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In general, when the court divides property in a divorce, it looks to do so in a fair and equal way. While you may not get the exact same amount of property, the goal is to give you the same value of property. To do this, the court must separate marital and separate property. Marital property is anything you and your spouse obtained during the marriage. Separate property is anything you had before the marriage or after your separation. However, there are exceptions. 

One such exception, according to Her Money, is gifts you or your spouse received. A gift you receive from someone other than your spouse is separate property. The key, though, is that you cannot commingle your gift with your marital assets or else it becomes a marital asset.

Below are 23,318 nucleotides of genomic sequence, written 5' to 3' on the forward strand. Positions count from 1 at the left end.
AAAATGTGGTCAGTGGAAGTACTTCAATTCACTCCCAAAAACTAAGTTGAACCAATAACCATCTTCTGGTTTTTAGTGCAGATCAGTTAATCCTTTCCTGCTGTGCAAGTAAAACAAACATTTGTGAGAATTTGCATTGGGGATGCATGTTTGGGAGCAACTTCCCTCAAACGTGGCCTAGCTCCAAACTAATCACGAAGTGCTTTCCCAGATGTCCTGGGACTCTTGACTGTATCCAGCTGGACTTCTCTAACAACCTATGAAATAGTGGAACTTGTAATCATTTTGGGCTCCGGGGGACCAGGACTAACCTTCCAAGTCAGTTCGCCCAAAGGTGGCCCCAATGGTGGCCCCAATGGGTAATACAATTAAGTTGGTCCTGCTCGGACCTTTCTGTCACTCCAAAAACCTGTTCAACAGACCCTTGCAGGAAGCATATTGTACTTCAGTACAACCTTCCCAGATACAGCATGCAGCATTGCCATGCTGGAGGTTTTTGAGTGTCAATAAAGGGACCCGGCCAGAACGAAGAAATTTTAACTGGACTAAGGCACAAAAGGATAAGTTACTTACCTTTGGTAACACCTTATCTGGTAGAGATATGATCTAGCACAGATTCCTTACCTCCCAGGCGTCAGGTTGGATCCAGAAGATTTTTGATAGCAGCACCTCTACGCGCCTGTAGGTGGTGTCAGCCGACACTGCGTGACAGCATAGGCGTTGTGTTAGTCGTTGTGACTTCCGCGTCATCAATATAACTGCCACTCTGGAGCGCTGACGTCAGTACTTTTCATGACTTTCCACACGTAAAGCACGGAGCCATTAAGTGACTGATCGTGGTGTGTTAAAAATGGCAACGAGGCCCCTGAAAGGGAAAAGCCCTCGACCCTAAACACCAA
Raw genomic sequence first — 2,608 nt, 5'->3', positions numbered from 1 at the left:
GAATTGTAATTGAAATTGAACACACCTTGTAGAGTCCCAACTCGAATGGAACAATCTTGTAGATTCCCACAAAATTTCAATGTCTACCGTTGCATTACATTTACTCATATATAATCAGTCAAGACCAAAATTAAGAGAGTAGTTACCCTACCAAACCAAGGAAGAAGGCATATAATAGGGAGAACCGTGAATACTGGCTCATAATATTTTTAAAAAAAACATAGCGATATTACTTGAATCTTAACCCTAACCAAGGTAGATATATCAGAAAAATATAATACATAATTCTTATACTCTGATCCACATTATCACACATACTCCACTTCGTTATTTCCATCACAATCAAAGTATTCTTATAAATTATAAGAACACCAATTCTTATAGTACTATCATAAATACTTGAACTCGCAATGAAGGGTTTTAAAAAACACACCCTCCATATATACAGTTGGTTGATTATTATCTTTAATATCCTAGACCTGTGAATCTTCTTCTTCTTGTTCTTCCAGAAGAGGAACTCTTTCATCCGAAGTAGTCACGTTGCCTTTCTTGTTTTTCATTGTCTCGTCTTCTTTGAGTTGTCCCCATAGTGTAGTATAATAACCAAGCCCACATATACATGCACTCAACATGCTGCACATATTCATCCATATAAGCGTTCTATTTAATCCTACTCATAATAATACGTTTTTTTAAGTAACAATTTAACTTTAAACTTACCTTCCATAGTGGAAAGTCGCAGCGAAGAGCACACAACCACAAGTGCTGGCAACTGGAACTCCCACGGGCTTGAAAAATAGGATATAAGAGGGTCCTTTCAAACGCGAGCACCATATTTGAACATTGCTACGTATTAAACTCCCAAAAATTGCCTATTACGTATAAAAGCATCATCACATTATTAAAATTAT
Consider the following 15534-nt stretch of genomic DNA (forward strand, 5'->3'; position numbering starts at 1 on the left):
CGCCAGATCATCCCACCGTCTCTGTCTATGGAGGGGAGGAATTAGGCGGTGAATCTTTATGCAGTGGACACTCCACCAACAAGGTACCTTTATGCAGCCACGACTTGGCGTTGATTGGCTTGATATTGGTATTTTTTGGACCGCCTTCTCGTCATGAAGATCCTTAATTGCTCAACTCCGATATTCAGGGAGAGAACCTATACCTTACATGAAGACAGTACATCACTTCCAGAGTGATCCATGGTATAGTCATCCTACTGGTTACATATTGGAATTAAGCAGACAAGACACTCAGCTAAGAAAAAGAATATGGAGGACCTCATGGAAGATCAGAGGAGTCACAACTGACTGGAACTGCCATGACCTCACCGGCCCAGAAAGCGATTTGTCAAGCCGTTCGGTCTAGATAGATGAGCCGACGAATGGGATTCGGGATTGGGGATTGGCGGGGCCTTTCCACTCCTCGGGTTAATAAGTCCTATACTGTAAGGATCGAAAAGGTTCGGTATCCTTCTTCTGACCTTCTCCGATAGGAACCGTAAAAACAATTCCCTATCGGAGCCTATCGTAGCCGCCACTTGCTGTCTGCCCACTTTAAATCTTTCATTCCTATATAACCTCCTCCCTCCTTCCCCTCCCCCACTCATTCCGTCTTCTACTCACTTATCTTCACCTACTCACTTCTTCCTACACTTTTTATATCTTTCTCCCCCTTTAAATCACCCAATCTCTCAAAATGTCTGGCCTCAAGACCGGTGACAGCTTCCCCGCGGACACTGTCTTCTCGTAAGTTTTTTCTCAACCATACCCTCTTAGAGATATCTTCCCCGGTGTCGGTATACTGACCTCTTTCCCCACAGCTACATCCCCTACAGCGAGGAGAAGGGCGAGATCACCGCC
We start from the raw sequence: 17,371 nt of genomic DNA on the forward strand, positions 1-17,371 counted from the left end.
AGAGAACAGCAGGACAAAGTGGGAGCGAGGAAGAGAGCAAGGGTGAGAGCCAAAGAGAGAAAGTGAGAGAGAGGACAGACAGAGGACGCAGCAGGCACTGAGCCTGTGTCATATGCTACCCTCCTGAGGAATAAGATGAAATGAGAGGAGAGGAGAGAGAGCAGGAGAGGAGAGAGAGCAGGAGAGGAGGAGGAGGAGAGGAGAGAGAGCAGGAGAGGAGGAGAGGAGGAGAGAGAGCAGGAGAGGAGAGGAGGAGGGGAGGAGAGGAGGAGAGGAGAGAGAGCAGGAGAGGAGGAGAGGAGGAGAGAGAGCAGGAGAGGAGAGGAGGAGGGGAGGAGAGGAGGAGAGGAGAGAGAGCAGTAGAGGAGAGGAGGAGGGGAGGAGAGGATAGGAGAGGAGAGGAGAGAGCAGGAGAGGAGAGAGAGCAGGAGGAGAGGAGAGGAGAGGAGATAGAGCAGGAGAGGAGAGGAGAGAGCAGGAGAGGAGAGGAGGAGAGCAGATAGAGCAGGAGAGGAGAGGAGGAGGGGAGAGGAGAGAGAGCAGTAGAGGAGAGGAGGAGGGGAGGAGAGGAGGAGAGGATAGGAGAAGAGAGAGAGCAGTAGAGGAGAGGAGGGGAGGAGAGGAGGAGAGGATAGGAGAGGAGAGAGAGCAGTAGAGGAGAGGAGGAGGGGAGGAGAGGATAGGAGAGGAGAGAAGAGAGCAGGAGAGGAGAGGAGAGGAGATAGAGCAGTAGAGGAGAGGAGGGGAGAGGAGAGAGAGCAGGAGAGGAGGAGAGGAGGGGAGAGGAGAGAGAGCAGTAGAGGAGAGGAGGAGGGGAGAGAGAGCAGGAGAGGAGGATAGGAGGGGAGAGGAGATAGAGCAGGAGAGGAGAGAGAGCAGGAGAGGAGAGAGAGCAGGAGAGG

For example, if someone gifts you $100 and you put that money in your joint checking account, then it becomes part of your marital assets because the joint account is a marital asset. So, if you want to ensure gifts stay exempt, then you must keep it separate. 

You may also need to prove it is a gift. Sometimes this is not clear cut, especially when it comes to gifts of money. If someone gave you money as a loan that you need to pay back, then it is not a gift and is a debt not an asset. However, you and your spouse may not agree on whether a sum was a gift or a loan. Unless you have documentation, it may be difficult to prove something is a gift.